I have more than 15 years of experience in medicine and health engineering and technology; for a decade, I have focused on the development and translation of novel nano- and micro-systems. I am an Early Stage Principal Investigator at the Department of Medicine, the Medical School of Case Western Reserve University, and the University Hospitals, and my laboratory is devoted to performing highly innovative and reproducible research for tackling challenging questions in medicine—ultimately to provide simple and creative solutions to improve individuals' life and contribute to the progress of society. We focus on (i) disease diagnosis and monitoring—using point-of-care (POC), rapid diagnostics, and mobile and digital health systems, (ii) treatment —using gene-based, microbial, and nanoparticle therapeutics, vaccines, and tissue models and engineering. Our research targets include (i) infections (HIV-1, HPV, HBV, HCV, Zika, HCMV, TB, Salmonella, and malaria) and (ii) infection-related health conditions—cancer, neurodegenerative, cardiovascular, and transplant medicine. My publication and professional record demonstrate my commitment to multidisciplinary research, productive and rewarding scientific collaborations. I have more than 25 publications in premier journals in medicine, engineering, and nanotechnology, including Science Translational Medicine, Science Advances, Nature Communications, ACS Nano, Advanced Functional Materials, Nanoscale, and Theranostics, and I have more than four patents and invention disclosures. I have mentored more than 15 postdoctoral research fellows and undergraduate and graduate students. ScienceDaily, Science News, Science World Report, Medical News, the Boston Globe, the Guardian, New York Times, CBS News, STAT, and CNN have recognized the impact of my research work. I am well positioned in experience and resources to lead the proposed research work and develop this novel microchip technology that will have a significant impact to uncover the role of HIV- infection in cancer incidence, progressing and treatment.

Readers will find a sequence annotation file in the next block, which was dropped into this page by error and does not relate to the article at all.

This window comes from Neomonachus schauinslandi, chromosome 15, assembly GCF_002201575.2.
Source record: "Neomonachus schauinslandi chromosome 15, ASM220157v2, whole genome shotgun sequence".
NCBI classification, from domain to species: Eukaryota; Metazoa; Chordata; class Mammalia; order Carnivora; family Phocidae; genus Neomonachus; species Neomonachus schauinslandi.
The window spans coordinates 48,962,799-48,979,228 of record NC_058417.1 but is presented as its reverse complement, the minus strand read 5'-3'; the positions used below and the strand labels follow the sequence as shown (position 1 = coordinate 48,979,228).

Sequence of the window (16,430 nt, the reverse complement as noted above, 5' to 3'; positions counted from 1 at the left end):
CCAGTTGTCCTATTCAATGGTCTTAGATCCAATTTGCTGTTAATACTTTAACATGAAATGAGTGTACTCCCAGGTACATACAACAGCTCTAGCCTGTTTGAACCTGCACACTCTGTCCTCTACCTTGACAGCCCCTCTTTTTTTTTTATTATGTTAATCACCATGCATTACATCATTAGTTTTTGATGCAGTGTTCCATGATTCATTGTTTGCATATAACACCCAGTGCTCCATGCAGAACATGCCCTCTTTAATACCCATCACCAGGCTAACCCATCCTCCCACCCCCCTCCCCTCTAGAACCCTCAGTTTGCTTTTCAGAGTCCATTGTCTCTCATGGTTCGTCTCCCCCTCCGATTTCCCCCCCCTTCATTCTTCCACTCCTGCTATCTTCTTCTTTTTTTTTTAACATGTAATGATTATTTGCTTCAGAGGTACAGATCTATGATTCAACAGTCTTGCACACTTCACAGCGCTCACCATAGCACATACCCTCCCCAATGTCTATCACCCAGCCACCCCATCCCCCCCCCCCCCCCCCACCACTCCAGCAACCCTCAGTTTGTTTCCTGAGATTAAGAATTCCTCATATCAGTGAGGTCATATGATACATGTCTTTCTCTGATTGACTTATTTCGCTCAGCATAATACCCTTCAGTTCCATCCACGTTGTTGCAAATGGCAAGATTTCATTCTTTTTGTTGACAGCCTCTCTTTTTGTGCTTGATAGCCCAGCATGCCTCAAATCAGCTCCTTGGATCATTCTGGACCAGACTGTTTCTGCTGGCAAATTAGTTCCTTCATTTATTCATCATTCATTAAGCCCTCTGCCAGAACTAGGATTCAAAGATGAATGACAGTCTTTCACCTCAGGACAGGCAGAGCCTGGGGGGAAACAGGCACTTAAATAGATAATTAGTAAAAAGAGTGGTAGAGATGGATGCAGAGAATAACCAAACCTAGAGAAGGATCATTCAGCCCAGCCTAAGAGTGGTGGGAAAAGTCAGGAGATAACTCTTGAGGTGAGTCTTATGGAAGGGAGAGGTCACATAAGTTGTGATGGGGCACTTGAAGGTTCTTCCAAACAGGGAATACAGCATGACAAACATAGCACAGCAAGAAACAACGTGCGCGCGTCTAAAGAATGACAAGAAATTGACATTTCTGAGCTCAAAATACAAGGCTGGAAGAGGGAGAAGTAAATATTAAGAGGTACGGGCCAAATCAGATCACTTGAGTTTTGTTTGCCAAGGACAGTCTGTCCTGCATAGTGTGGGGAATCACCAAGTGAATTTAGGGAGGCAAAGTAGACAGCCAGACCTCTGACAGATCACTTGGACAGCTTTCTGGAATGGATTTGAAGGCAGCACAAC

With Helicobacter pylori, Epstein-Barr virus (EBV), hepatitis B virus (HBV), hepatitis C virus (HCV), human immunodeficiency virus (HIV) and human papillomavirus (HPV) has been widely linked to cancer in human. Coinfection—the concurrent or sequential occurrence of infections—with two or more of these pathogens is suggested to play an important role in cancer initiation, development, and progression. My research is focused on developing technologies and systems to uncover the relation between microbial infections and cancer development and progression. Using micro and nano scaled engineering, we pioneered various approaches for biomarkers testing, self-protection and prevention. Our cancer and infection-biomarker research has the potential to transform the understanding of what role that infections play in cancer and how it impacts patient’s response to treatment at individual level.